Revamped Rivals Have Patriots Gearing Up for Treacherous Run Through AFC East Gauntlet


Revamped Rivals Have Patriots Gearing Up for Treacherous Run Through AFC East Gauntlet FOXBORO, Mass. — If headlines were as meaningful as box scores, the New York Jets would already be swimming in a sea of Super Bowl rings, parading down Park Ave. and rubbing elbows with Barack Obama.

The Jets have been busy this offseason, making a bevy of big-name roster transactions in an attempt to beef up the group that advanced to last season's AFC Championship Game. Additions such as cornerback Antonio Cromartie, linebacker Jason Taylor, running back LaDainian Tomlinson and wide receiver Santonio Holmes have turned the Jets into AFC East favorites by some pundits.

The Dolphins have also been busy, adding middle linebacker Karlos Dansby and wide receiver Brandon Marshall. The Bills hired a new head coach in Chan Gailey, and they added dynamic running back C.J. Spiller in the draft.

The moves in the AFC East have caught the Patriots' attention, and they know 2010 could be as difficult of a division race as ever.

"It’s going to be fun," Patriots safety Brandon Meriweather said. "Anytime you’re in the AFC East, you look forward to those games against the Jets, and the Dolphins and Buffalo, with a new coaching staff."

"That’s why I’m here running, lifting, getting ready," Pats safety Patrick Chung said when he was asked about competing with the Jets and Dolphins. "I mean, I hear about the stuff. You can’t really get all into it. I have to stay focused to get ready for those guys."

There is obviously a natural rivalry between the four AFC East teams, but it's been heightened due to the flurry of activity this offseason. Meriweather said he's already heard the trash talk from former college teammate and current Bills receiver Roscoe Parrish. And defensive lineman Damione Lewis, who signed with the Patriots this offseason, has cut off communication with former Panthers teammate and current Jets defensive tackle Kris Jenkins.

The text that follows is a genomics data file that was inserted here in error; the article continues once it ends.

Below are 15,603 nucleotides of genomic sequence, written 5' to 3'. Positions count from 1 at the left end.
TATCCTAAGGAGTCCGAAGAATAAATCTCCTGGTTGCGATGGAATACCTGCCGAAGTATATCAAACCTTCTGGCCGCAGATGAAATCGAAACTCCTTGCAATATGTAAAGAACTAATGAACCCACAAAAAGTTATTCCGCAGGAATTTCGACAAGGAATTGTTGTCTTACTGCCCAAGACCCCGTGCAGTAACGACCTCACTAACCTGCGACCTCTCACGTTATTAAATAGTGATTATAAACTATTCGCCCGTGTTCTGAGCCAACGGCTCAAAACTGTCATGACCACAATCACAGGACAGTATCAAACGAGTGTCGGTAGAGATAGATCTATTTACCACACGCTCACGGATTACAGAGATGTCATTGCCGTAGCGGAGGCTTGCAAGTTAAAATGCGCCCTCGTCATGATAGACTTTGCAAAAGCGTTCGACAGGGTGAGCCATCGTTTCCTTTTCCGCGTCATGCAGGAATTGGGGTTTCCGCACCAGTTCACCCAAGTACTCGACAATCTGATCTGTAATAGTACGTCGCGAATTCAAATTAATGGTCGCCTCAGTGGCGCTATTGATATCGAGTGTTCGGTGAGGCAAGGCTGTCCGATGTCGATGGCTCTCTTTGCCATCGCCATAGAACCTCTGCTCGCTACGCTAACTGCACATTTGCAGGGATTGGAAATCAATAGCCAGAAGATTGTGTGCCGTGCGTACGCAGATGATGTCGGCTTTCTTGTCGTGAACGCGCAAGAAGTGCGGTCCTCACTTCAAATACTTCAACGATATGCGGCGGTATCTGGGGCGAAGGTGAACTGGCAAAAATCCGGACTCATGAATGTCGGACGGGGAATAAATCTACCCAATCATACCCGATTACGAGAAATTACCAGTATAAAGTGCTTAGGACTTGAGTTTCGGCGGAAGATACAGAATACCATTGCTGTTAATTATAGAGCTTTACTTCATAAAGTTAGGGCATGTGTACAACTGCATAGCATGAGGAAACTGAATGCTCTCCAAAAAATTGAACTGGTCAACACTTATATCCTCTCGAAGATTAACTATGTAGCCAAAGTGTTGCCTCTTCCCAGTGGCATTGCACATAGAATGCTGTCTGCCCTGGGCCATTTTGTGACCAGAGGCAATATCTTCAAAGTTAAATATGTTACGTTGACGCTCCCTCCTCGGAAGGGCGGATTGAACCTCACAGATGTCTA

"Kris told me, 'Well, you signed with a mortal enemy, so I'll talk to you in the offseason,'" Lewis said. "They’re trying to get ready. New England has set a standard in this league for a long time. With that comes responsibility and holding it up. You have everybody kicking at your heels, trying to pull you down, and trying to get up to your level."

That’s been the theme of the offseason in the AFC East. The Jets and Dolphins have made some huge splashes because they obviously believe they're in a position to meet or surpass the Patriots. Due to Miami's 2008 AFC East crown and New York's 2009 playoff run, it would be tough to blame them for having that mentality.

But have they gotten too desperate in the process? It will be months until we know if the Jets and Dolphins overlooked chemistry in order to build video-game teams, since Cromartie, Tomlinson, Holmes and Marshall all have varying degrees of character flaws.

Combine those acquisitions with other questionable roster decisions — the Jets releasing left guard Alan Faneca and trading running back Leon Washington, and the Dolphins cutting ties with Taylor in a public-relations nightmare that belonged on daytime television — and it's unclear whether good or evil will win out in those locker rooms.

At the very least, in the spring anyway, these moves have sparked the rivalries within the AFC East.

"The game is played between those lines out there," Patriots defensive lineman Vince Wilfork said. "On paper, they’re making moves and making great moves. But you know what, at the end of the day, it’s played between the lines. It doesn’t mean anything to us one way or the other. We see each other twice a year, sometimes three times. It doesn’t bother us whatsoever. We need to keep our focus on what we need to do to be a better football team. We can only control what the Patriots can control. We can’t control what any other team is doing.

"Hey, more power to them."

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